- Chris Bowser

6/28 - Shawangunks, HRM 81: Our Minnewaska Birding Group, which began with three of us last March, has grown to about a dozen regulars. Today we were birding in the Jenny Lane area when we looked down and saw, not far away, a huge black bear in the middle of the trail. He looked us over, including my dog who was sitting quietly, and we gazed speechlessly at him. Then he walked on into the woods. No one had a camera because it was raining. Later we spotted a black-billed cuckoo. We've had them before but never like this: that bird did not budge. It just sat there for the whole time that we watched, which was a good while. In fact, we were the first to leave.
- Anne A. Smith

6/29 - Newcomb, HRM 302: We got some rain yesterday: 0.88". It was one of those storms where it would come down in buckets, hard and heavy, for about 2-3 minutes, then let up. As a result, most of it became run-off, but what did soak in was greatly appreciated by the local vegetation! The spreading dogbane burst into bloom over night, and the black-eyed susans should be opening today, too. Milkweed opened yesterday.
- Ellen Rathbone

6/29 - Eagle Nest, Dutchess County: This morning we spotted the baby bald eagle on the ground under a hemlock tree not far from the nest. One of the adults had brought a fish for it, and stood nearby and watched it feed.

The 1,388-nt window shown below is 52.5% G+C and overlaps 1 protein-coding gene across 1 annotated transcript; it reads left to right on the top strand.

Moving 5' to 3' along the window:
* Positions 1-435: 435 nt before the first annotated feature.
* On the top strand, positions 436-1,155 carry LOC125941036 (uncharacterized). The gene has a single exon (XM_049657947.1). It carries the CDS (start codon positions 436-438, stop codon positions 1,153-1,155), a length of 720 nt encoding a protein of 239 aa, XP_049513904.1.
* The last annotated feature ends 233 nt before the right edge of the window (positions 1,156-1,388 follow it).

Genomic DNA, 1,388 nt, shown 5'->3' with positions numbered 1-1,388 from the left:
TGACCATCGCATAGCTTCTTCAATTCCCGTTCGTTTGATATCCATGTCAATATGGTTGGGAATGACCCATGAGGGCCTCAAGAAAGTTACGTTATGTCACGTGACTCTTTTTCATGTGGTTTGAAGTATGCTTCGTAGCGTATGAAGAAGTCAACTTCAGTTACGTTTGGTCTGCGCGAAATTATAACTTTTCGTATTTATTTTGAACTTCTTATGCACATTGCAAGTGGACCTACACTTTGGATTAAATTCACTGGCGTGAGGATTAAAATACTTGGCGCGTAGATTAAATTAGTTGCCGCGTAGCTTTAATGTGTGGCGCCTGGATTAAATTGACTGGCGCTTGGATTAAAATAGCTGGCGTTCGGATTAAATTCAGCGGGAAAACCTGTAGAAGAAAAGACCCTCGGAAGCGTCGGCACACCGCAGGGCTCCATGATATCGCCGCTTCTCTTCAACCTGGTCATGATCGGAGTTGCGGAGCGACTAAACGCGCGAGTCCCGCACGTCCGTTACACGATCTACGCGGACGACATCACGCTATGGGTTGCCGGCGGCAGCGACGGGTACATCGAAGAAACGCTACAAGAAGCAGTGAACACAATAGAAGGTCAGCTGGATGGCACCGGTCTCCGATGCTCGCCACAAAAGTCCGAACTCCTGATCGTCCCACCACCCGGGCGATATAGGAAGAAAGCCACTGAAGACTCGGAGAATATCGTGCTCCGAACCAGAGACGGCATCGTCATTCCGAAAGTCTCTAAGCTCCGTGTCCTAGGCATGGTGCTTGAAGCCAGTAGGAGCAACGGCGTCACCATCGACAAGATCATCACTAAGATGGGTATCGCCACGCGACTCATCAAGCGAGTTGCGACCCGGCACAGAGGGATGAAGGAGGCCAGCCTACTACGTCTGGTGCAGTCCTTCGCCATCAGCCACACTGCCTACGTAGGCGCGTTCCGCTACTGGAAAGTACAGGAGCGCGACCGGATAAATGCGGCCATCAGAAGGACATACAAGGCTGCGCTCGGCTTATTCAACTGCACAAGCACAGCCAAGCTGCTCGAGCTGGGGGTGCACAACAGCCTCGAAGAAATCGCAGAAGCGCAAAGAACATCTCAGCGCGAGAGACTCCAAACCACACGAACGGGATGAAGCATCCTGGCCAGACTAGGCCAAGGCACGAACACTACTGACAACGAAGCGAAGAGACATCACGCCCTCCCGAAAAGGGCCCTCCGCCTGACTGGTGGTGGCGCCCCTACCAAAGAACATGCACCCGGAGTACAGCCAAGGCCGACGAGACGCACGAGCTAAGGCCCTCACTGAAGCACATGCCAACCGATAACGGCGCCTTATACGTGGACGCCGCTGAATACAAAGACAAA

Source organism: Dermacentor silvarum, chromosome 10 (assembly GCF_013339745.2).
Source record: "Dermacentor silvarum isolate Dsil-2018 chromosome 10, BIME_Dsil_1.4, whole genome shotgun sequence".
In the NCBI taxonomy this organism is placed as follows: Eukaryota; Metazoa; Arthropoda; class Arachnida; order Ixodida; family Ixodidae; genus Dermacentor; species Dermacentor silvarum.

- Bruce Pung, Rosalie Pung

6/30 - Newcomb, HRM 302: Saw an amazing (and somewhat disturbing) sight. I had just pulled out of my driveway to head in to work and out of the corner of my eye I saw a crow plummeting to the ground, wings folded back. I missed the "impact"but I saw the crow on the ground with something in its beak, something still alive and moving. I jumped out of the car, and ran into the yard. By then the crow was gone, but there on the ground were feathers. This crow had attacked and carted away a cedar waxwing!
- Ellen Rathbone

6/30 - Tivoli North Bay, HRM 100.5: For the first time in several years of sampling fishes here, we caught some young-of-the year blueback herring. On another subject, I've never seen so many fireflies as I have this year.
- Bob Schmidt

7/1 - New Hamburg, HRM 67.5: It was only 6:00 PM but the sky had the look of night. A huge black cloud spanning several miles of shoreline moved across the river from west to east. Lightning bolts flashed from its belly and along the leading edge; a curtain of driving rain crept slowly eastward. Beneath the downpour the river churned, spray tossed back by a strong northeast wind. The tumult reminded me of those old movies where Godzilla was about to emerge from the sea. The edge of the thunderstorm passed overhead and the deluge cut visibility to zero. Over a third of an inch of rain (0.37) fell in 20 minutes. Flashes of lightning gave me momentary glimpses of wisps of black clouds reaching down from the sky. I felt like I was in Kansas.
- Tom Lake